Are unclassified roads getting much muddier

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DaveGos
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Are unclassified roads getting much muddier

Postby DaveGos » 18 Jan 2016, 2:54pm

I normally do most of my cycling on unclassified roads in Shropshire , I do use mudguards. Last week due to ice I decided to mainly use B roads (salted) and the ride was a lot more pleasant . As well as the terrible surfaces on lanes, it strikes me that with larger vehicles from School Buses to Fuel tankers , more home deliveries , massive tractors and other farm vehicles and 4 wheel drive cars , the vehicles are ploughing up the road verges a lot more causing a lot more thick mud on the road

beardy
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Re: Are unclassified roads getting much muddier

Postby beardy » 18 Jan 2016, 2:57pm

The mud at the moment is mostly due to the ground being waterlogged, you cant even walk on grass at the moment without it being churned into mud.

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mjr
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Re: Are unclassified roads getting much muddier

Postby mjr » 18 Jan 2016, 3:23pm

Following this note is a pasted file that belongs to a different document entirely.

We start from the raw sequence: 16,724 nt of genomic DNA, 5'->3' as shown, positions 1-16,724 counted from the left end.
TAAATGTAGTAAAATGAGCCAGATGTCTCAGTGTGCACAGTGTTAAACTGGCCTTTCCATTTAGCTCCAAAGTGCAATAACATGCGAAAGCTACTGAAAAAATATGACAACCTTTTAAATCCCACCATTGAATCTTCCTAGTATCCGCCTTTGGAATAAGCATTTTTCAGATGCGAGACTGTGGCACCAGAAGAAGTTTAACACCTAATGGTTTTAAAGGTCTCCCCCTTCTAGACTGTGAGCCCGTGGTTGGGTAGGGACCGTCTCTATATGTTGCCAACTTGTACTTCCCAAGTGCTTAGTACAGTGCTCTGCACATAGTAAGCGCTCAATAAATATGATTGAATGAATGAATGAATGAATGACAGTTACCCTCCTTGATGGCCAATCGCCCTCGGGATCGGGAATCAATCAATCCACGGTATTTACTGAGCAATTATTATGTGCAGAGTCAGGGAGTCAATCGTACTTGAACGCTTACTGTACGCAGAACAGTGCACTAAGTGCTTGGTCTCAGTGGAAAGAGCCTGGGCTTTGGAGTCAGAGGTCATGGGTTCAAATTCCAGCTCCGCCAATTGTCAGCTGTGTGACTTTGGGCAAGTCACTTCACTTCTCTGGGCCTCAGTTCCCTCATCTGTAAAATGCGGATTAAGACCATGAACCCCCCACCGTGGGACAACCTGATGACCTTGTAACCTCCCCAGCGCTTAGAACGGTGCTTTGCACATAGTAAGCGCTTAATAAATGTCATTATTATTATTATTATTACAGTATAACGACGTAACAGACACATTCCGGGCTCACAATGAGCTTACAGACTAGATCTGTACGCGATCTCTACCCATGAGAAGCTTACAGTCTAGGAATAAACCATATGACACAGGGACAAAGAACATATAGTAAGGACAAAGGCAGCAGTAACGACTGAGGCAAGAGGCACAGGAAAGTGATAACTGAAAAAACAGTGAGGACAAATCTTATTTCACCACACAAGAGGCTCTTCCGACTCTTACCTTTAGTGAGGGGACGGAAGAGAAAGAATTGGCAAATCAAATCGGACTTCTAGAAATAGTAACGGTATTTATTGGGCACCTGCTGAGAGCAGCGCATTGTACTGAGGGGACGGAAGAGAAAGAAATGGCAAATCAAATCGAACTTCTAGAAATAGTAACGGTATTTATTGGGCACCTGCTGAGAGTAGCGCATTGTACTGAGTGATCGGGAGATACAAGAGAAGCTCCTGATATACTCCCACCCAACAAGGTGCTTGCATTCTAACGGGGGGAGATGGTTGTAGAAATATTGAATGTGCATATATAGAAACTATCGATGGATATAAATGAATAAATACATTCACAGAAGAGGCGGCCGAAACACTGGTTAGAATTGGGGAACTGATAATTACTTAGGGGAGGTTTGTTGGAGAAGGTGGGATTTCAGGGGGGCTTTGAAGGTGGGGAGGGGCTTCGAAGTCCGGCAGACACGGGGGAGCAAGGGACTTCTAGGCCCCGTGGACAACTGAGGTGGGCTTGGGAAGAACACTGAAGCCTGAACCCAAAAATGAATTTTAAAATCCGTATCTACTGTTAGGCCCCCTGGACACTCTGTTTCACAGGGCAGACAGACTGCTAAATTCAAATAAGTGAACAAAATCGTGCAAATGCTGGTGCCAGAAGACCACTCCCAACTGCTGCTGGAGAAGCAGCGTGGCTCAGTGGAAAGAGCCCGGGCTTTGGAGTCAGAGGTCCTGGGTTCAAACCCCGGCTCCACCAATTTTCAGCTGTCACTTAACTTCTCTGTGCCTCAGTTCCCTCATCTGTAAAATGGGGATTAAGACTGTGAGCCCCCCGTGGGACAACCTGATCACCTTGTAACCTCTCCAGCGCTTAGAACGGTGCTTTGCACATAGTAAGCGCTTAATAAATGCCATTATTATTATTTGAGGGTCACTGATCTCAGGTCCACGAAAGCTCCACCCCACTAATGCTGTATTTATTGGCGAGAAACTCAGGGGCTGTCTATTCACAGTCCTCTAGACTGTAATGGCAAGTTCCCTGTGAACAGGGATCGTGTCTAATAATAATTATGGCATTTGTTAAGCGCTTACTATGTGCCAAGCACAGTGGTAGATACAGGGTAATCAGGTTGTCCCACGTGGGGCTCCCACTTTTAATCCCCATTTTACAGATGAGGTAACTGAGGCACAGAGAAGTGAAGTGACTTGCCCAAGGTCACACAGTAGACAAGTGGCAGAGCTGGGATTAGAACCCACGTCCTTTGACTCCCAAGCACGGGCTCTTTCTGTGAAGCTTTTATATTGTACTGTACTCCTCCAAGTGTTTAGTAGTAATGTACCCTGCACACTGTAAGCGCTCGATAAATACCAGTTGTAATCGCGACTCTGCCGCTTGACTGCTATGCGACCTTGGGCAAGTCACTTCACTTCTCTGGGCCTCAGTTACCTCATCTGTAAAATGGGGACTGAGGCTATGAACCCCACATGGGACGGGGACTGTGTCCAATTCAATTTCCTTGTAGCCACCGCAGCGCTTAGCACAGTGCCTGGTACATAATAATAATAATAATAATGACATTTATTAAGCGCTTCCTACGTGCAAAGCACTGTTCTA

Yes, they're getting muddier. Everyone's cutting costs such as washing mud from the public roads and there are too few county highways officers to make them, so expect it to get worse until we get a high-profile case of mud-sliding crash victims' insurers going after farms/quarries/etc that haven't washed the roads.
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AlaninWales
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Re: Are unclassified roads getting much muddier

Postby AlaninWales » 19 Jan 2016, 9:34am

Many unclassified roads are tracks between fields. most of these have never been 'built' as roads, simply having tarmac laid down over the dirt track decades ago, filled in occasionally since. Since the track was worn down in the past and now at least is not subject to build up of leaf detritus remaining year after year (the vehicles wear it away), the fields are often higher than the road surface. in the current conditions, this means the semi-liquid waterlogged soil is washed out of any gap or gate, onto the road surface. This happens with any heavy rain, because the soil has become waterlogged; there is little to nothing the farmers can do about it. The lanes essentially become rivers, carrying mud from the fields and down their slopes. Rather than a conspiracy against cyclists by farmers, it is nature in action, wearing stuff down.